In order to qualify, you should have 4500 hours in a leadership position for a project. I would have to look deeper into what this means, but I interpret this as serving in a position of responsibility. I would equate this to your organization's equivalent of what I've often seen called a software lead, a technical lead, a software manager, or a project manager.

I'm a software engineer myself. Even though I've worked closely with others, and sometimes have stepped up with additional responsibilities. However, just being part of a team doesn't mean you were a leader. Unless other people took instructions, direction, or mentoring from you, I wouldn't consider it a leadership role.


There are only 2 requirements -

  1. Project Management Experience
  2. 35 hours of Project Management Education

Regarding Project Management Experience - You need 4500 hrs of experience if you have done 4 years of degree (bachelors degree or equivalent). Otherwise if you have a diploma of equivalent then you need 7500 hrs of experience.

The PM experience should be in a leading & directing role. So, PM role is must before doing PMP. However, PM role is not equivalent to PM designation/title. PM role means that you should have managed full or part of a project. Your role in the project could be of vendor management, team management, client management etc. The projects could be related to any industry. They could be big or small, technical or non-technical etc.

You can read more about the details of 4500 hours of experience here - (http://www.pmbypm.com/go/4500-hours-explanation-cornelius-ficthner/)

All the best. (http://www.pmbypm.com/)


Thomas is correct: PMI requires project management experience, not just project experience.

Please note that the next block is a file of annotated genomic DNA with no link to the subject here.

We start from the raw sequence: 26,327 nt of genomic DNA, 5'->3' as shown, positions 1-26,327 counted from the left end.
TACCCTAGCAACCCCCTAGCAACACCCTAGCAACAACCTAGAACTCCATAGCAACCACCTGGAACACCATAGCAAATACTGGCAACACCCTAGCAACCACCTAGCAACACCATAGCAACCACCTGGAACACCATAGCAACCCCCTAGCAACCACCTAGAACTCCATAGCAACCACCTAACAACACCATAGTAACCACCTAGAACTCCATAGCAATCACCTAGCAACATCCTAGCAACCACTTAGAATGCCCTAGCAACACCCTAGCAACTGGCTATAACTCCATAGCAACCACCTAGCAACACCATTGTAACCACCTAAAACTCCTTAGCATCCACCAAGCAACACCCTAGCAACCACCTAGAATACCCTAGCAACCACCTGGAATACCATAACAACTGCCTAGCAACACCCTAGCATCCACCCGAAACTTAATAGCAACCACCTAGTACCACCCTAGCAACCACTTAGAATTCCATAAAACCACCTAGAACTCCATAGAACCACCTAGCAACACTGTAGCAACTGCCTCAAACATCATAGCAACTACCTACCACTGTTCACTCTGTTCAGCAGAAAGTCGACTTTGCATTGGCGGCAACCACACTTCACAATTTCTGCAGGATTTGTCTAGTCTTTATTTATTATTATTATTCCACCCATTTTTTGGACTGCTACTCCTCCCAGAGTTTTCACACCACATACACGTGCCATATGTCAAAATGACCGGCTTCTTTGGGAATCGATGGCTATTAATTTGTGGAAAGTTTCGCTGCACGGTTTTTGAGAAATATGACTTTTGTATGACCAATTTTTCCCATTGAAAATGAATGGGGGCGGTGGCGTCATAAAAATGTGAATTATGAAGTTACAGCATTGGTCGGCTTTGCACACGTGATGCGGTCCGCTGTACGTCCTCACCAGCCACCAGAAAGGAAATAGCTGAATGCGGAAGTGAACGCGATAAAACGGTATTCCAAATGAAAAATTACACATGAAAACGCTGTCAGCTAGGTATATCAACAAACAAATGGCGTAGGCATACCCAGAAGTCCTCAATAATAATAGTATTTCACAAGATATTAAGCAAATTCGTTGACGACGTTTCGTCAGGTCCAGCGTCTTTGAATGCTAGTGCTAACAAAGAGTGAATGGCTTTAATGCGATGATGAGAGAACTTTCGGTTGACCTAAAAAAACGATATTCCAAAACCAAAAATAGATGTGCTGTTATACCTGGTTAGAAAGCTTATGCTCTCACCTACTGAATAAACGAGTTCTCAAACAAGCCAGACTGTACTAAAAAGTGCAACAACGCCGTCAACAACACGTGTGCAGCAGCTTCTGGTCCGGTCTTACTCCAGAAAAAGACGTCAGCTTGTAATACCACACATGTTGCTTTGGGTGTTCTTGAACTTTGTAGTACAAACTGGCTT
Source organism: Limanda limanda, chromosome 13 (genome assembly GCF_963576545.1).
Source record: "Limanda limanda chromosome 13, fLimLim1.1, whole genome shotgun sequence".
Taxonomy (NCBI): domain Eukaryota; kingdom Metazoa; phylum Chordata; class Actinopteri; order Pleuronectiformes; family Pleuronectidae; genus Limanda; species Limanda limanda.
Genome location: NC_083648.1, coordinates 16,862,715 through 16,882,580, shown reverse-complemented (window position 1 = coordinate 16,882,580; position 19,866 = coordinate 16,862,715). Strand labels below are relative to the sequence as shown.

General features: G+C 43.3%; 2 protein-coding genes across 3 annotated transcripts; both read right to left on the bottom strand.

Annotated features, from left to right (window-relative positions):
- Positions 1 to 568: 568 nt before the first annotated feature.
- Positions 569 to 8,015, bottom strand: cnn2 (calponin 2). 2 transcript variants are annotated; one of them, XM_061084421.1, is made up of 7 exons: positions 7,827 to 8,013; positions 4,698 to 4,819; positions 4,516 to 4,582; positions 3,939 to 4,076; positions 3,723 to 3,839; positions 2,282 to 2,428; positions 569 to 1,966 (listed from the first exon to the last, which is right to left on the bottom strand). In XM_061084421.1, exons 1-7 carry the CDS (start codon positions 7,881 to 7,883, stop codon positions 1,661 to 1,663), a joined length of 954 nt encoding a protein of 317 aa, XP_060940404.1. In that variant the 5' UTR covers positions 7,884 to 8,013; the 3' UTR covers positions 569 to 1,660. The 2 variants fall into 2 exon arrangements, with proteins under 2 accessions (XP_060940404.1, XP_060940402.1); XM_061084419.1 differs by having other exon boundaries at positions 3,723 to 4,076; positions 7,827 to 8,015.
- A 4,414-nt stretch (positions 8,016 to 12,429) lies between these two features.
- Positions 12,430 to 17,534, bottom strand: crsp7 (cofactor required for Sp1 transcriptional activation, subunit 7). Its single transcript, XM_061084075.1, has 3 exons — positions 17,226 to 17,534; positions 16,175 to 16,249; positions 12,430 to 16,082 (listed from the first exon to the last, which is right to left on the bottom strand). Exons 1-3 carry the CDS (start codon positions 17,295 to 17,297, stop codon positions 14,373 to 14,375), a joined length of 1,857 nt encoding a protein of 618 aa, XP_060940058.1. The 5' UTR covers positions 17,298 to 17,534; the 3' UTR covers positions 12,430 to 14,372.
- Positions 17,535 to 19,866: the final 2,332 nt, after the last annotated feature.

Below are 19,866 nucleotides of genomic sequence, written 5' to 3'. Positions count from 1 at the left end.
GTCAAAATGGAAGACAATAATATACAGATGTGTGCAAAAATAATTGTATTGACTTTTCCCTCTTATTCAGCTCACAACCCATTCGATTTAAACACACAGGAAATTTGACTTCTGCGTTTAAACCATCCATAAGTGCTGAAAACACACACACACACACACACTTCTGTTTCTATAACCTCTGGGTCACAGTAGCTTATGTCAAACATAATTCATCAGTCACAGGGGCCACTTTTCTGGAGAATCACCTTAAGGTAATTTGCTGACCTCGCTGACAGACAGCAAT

To clarify:

  • You need 4500 hours of leading and directing project tasks OR 7500 hours if you don't hold a Bachelor's degree or equivalent.
  • What this means: you don't need to have had sole responsibility for entire projects or have held the title of "Project Manager", however you need to demonstrate that you have been responsible for conducting one or more project management processes as defined by PMI, i.e.:Initiating, Planning, Executing, Monitoring & Controlling, and Closing.


  • If you are part of a large project and are leading the development effort, you are responsible for managing resources, managing the development plan and effort, the development budget, etc. so this counts.
  • If you have managed a project but not people (you didn't have direct report), but you were responsible for planning, budget, scope, etc. this counts.
  • If you were a developer on a project without management responsibility (even if you spent 2 years on the project), this doesn't count. etc.


  • It is in your interest to comply with pre-requisites since this means you will be more likely to succeed the exam. Also there is a (small) chance you get audited so it's important you document your credentials.
  • List all projects you have worked on and ask yourself "did I have management responsibilities?". The type of project (software or other) doesn't matter.
  • If you don't meet the pre-requisites, the Certified Associate in Project Management (CAPM) may be an alternative for you.